A Hudson Sisters Novel — Book #1

“Prepare to fall in love with this amazing, endearing family of women!” — Robyn Carr, #1 NYT’s and USA Today bestselling author

Dear Readers:

Right now I’m about this close to being crazed with excitement. My first trade paperback women’s fiction, THE LAST CHANCE MATINEE, will be released on March 21, 2017. This will be the first book in a three books series about the Hudson Sisters, and is a story I’ve wanted to tell FOREVER. Most of the time when people ask me where my ideas come from, I shrug, because most of the time, I don’t know. I wake up one morning with something in my head and I take it from there.

This time, for this book, however, I can tell you exactly where the idea came from:
When my mother was in her mid-forties, she received a letter from a woman named Alice, the wife of a recently-deceased cousin who’d lived in another state. Alice thanked my mother for the sympathy card, and finished her note by saying, “You do know that Bill was your half-brother, right?” No, she had not. Before you could sing the opening bars of “Poppa Was a Rolling Stone”, my mother had Alice on the phone. The story she told my mother was almost too crazy to be true...except that it was. Piecing together the story Alice told, and information unearthed through investigations into our family history, we believe it played out something like this:

My grandfather was in vaudeville around 1906-1915, and may or may not have married a woman named Trudy. In 1910, Trudy gave birth to my grandfather’s son...the aforementioned “cousin” Bill. Three years later, Trudy gave birth to a daughter, Catherine (apparently named for my grandfather’s mother), but both Trudy and the baby died. My grandfather then (around 1913) gave his son to his sister, Bess, who was childless. A few years later, my grandfather met and married my grandmother — to the best of our knowledge, she never knew about his might-have-been-wife and son in Massachusetts.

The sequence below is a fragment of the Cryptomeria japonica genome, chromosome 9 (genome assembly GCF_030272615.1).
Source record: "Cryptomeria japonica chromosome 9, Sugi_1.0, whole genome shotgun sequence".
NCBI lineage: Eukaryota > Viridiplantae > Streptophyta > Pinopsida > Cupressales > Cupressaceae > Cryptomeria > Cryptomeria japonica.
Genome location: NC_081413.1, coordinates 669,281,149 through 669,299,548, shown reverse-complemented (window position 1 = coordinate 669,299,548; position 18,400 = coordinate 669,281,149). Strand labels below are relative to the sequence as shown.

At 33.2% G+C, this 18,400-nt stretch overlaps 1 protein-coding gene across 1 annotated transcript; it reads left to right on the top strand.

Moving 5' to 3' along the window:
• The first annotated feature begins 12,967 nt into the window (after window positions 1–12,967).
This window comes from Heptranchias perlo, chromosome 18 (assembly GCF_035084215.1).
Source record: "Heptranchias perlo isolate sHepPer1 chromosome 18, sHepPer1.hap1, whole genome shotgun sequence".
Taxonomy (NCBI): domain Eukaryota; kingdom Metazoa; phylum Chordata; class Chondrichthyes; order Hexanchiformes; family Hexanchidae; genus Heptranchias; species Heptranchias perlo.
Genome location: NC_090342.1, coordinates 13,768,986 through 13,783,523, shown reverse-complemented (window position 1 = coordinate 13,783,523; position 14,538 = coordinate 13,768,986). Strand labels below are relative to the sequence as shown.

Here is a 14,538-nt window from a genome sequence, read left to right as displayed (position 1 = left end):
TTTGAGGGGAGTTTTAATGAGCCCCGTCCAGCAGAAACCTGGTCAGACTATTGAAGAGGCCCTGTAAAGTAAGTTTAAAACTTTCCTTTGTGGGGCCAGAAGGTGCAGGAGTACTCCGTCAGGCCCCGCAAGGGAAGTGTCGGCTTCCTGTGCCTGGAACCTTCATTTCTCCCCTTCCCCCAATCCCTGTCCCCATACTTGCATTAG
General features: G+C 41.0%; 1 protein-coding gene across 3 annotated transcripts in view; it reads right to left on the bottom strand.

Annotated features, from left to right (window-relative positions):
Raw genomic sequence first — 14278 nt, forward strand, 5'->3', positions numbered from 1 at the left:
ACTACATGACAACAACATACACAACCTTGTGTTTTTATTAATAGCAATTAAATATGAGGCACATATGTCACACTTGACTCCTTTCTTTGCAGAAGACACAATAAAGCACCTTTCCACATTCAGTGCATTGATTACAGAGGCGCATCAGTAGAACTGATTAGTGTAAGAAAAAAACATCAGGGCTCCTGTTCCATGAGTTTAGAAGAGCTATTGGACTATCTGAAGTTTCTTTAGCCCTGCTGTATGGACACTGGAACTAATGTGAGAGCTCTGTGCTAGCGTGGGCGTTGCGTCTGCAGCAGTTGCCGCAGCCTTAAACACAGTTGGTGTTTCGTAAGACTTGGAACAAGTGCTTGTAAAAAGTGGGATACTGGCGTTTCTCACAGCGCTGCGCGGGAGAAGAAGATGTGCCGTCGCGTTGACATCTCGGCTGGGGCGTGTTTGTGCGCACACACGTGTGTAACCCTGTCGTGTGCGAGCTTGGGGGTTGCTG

Bess and her husband adopted Bill, who was never told that the man he called uncle was actually his father. After Bill passed away, and before her own death, Bess related the story to Alice, who apparently thought it was too good to keep to herself.

There was another half-sister named Daisy, but we’ve never been able to figure out exactly how she fits into the mix, or who her mother was. Daisy did have a daughter, who, through Alice, requested that my mother not try to find her and to “leave the past in the past.” Now, of course, everyone who might have held pieces to this puzzle has passed on.

Naturally, a writer with what some might call an over-active imagination would be unable to resist. I’ve been thinking for years that the premise would make a great story, and not knowing all the facts, I was free to fill in the blanks — and so I did. Years passed before I felt I had the right story in my head. This is that story.

I hope you enjoy my version of what could happened.

Love ~

Disclaimer (intended for my cousins, should they wonder if someone’s been holding out on them): The Last Chance Matinee is total fiction. There is no theater, no Hollywood wife, no yoga studio in Devlin’s Light, NJ (and of course, no Devlin’s Light, either), and definitely no fortune waiting to be distributed. The sisters were not based on anyone we know, and sorry, but there are no secret relatives living in a Victorian mansion somewhere in the Poconos.

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